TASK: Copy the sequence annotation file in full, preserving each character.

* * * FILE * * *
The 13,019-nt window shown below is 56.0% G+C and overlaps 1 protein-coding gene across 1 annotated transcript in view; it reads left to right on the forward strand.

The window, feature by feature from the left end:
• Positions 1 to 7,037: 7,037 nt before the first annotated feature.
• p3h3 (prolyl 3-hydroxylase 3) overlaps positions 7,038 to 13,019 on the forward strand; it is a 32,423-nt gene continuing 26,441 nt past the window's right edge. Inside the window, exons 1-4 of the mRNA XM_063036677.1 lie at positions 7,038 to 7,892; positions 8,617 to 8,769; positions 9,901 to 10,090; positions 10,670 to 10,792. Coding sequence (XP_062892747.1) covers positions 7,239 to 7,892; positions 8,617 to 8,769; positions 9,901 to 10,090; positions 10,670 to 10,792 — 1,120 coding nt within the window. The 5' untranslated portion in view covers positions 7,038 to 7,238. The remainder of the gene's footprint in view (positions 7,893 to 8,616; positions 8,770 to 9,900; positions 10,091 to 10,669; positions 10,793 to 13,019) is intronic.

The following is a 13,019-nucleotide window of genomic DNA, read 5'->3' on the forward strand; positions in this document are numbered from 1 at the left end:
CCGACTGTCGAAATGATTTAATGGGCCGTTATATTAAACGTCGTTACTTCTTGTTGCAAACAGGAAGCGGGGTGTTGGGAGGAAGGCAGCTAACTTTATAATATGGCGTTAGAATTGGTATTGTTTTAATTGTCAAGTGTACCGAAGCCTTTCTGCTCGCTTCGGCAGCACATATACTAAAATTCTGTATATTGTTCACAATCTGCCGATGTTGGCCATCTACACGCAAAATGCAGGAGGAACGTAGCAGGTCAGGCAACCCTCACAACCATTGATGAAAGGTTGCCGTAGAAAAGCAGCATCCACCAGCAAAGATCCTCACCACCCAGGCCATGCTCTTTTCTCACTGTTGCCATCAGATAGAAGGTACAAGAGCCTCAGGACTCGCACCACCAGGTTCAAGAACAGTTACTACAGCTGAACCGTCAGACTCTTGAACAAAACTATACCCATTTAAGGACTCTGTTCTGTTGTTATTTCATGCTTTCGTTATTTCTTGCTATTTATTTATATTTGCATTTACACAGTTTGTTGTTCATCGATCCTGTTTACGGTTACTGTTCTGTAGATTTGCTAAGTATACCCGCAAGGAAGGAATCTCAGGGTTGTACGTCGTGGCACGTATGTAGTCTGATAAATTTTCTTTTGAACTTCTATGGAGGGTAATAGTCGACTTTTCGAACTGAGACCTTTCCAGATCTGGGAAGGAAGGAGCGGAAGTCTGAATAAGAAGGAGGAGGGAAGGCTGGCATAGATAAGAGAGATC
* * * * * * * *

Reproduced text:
The 13,019-nt window shown below is 56.0% G+C and overlaps 1 protein-coding gene across 1 annotated transcript in view; it reads left to right on the forward strand.

The window, feature by feature from the left end:
• Positions 1 to 7,037: 7,037 nt before the first annotated feature.
• p3h3 (prolyl 3-hydroxylase 3) overlaps positions 7,038 to 13,019 on the forward strand; it is a 32,423-nt gene continuing 26,441 nt past the window's right edge. Inside the window, exons 1-4 of the mRNA XM_063036677.1 lie at positions 7,038 to 7,892; positions 8,617 to 8,769; positions 9,901 to 10,090; positions 10,670 to 10,792. Coding sequence (XP_062892747.1) covers positions 7,239 to 7,892; positions 8,617 to 8,769; positions 9,901 to 10,090; positions 10,670 to 10,792 — 1,120 coding nt within the window. The 5' untranslated portion in view covers positions 7,038 to 7,238. The remainder of the gene's footprint in view (positions 7,893 to 8,616; positions 8,770 to 9,900; positions 10,091 to 10,669; positions 10,793 to 13,019) is intronic.

The following is a 13,019-nucleotide window of genomic DNA, read 5'->3' on the forward strand; positions in this document are numbered from 1 at the left end:
CCGACTGTCGAAATGATTTAATGGGCCGTTATATTAAACGTCGTTACTTCTTGTTGCAAACAGGAAGCGGGGTGTTGGGAGGAAGGCAGCTAACTTTATAATATGGCGTTAGAATTGGTATTGTTTTAATTGTCAAGTGTACCGAAGCCTTTCTGCTCGCTTCGGCAGCACATATACTAAAATTCTGTATATTGTTCACAATCTGCCGATGTTGGCCATCTACACGCAAAATGCAGGAGGAACGTAGCAGGTCAGGCAACCCTCACAACCATTGATGAAAGGTTGCCGTAGAAAAGCAGCATCCACCAGCAAAGATCCTCACCACCCAGGCCATGCTCTTTTCTCACTGTTGCCATCAGATAGAAGGTACAAGAGCCTCAGGACTCGCACCACCAGGTTCAAGAACAGTTACTACAGCTGAACCGTCAGACTCTTGAACAAAACTATACCCATTTAAGGACTCTGTTCTGTTGTTATTTCATGCTTTCGTTATTTCTTGCTATTTATTTATATTTGCATTTACACAGTTTGTTGTTCATCGATCCTGTTTACGGTTACTGTTCTGTAGATTTGCTAAGTATACCCGCAAGGAAGGAATCTCAGGGTTGTACGTCGTGGCACGTATGTAGTCTGATAAATTTTCTTTTGAACTTCTATGGAGGGTAATAGTCGACTTTTCGAACTGAGACCTTTCCAGATCTGGGAAGGAAGGAGCGGAAGTCTGAATAAGAAGGAGGAGGGAAGGCTGGCATAGATAAGAGAGATC